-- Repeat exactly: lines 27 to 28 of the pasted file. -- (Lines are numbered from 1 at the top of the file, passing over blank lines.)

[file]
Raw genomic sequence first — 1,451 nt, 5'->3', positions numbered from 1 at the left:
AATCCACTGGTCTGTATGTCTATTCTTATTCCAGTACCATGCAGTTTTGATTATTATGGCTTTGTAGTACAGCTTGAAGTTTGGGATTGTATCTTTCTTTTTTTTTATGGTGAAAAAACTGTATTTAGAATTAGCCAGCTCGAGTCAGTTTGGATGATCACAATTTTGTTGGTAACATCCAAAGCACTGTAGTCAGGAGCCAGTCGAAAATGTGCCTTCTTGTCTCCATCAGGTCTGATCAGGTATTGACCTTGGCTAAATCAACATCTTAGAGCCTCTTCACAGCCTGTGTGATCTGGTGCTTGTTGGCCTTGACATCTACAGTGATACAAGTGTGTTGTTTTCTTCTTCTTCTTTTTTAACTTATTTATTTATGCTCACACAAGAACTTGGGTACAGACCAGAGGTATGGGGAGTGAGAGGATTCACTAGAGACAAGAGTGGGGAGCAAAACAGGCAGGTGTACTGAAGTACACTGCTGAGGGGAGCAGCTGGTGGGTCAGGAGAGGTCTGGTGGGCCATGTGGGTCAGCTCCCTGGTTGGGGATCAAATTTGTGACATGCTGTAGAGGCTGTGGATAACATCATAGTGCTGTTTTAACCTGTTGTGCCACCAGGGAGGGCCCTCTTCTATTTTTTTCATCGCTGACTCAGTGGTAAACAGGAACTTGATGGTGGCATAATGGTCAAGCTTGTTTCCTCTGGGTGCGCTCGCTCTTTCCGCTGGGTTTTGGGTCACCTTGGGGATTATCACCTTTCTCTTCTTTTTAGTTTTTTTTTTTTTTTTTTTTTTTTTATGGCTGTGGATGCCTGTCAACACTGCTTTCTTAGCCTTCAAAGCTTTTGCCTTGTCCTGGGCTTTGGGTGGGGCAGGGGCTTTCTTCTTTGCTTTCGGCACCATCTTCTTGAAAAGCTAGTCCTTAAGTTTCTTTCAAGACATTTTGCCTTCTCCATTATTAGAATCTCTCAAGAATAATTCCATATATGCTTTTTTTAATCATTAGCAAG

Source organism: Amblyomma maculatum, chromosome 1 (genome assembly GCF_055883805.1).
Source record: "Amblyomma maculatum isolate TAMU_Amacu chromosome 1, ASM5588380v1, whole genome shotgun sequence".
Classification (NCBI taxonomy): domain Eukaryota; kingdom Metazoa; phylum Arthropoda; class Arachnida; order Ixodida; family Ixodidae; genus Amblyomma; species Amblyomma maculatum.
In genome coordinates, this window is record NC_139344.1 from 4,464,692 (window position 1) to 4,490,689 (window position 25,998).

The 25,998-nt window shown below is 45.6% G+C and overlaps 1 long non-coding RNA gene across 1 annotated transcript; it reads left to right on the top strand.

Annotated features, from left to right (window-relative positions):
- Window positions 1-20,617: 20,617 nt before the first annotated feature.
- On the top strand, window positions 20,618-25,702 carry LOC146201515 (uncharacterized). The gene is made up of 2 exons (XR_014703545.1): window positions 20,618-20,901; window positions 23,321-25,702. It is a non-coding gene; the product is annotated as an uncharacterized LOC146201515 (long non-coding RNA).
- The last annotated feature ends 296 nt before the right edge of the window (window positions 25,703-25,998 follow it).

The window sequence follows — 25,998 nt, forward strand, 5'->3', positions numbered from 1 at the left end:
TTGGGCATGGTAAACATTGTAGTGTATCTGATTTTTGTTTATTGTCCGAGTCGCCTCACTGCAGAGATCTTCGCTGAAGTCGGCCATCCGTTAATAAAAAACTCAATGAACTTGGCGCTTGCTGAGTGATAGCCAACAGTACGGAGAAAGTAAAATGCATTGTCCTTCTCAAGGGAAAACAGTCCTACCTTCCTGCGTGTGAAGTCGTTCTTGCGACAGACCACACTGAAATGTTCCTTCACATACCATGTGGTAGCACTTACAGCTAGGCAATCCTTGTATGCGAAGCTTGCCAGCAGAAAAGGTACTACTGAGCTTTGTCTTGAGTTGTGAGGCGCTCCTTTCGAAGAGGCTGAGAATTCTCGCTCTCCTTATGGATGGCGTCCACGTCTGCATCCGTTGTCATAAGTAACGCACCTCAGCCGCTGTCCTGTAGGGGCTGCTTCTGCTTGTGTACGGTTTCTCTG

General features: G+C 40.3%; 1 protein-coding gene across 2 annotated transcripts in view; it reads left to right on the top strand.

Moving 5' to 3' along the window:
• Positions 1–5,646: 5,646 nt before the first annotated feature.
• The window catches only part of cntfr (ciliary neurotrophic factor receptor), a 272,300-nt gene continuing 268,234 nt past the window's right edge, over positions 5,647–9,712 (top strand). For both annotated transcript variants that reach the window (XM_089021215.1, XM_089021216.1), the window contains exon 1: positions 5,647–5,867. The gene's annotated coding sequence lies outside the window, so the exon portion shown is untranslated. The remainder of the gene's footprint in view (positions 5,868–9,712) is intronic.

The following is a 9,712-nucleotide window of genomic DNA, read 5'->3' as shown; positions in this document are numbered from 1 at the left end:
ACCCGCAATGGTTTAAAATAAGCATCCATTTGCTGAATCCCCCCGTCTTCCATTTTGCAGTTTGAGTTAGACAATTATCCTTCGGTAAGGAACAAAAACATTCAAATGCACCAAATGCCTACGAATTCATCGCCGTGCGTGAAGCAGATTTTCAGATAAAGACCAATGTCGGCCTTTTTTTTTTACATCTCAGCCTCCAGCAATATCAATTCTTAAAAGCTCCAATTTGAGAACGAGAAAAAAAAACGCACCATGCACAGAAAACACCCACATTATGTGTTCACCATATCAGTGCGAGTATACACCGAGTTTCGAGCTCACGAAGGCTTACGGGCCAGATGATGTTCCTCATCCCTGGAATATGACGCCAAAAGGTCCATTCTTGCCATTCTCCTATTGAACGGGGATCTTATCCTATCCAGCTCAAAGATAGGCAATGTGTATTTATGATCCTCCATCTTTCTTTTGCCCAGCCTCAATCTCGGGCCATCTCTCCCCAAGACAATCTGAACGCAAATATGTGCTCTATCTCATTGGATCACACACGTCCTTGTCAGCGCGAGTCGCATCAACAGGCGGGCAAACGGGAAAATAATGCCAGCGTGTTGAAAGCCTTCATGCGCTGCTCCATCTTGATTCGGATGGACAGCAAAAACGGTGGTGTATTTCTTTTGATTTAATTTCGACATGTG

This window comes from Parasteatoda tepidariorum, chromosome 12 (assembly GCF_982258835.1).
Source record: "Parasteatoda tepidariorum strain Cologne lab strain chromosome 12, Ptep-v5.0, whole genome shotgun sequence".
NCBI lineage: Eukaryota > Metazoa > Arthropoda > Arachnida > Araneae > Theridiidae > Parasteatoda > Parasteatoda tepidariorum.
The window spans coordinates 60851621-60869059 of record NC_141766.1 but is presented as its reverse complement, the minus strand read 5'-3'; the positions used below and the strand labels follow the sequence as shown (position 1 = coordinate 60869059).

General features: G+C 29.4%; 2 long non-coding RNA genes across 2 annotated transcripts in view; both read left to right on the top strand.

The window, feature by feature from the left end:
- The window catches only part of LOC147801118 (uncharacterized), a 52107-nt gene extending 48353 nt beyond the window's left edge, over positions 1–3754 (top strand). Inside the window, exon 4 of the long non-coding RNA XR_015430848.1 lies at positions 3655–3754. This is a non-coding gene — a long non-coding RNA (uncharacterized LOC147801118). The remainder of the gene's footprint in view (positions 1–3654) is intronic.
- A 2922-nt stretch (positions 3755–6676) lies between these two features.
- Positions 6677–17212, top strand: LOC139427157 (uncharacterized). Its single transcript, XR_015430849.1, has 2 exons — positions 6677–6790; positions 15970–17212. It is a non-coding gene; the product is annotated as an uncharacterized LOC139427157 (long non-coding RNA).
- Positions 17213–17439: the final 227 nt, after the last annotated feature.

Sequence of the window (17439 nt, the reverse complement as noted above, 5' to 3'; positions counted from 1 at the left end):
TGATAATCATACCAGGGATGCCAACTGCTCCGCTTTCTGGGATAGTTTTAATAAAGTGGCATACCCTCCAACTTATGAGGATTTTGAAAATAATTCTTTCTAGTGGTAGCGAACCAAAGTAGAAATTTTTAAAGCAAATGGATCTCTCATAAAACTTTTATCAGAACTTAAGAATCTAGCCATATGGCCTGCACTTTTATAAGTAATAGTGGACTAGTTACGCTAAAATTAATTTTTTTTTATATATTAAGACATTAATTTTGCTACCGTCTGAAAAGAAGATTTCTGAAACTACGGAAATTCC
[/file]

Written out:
- A 2922-nt stretch (positions 3755–6676) lies between these two features.
- Positions 6677–17212, top strand: LOC139427157 (uncharacterized). Its single transcript, XR_015430849.1, has 2 exons — positions 6677–6790; positions 15970–17212. It is a non-coding gene; the product is annotated as an uncharacterized LOC139427157 (long non-coding RNA).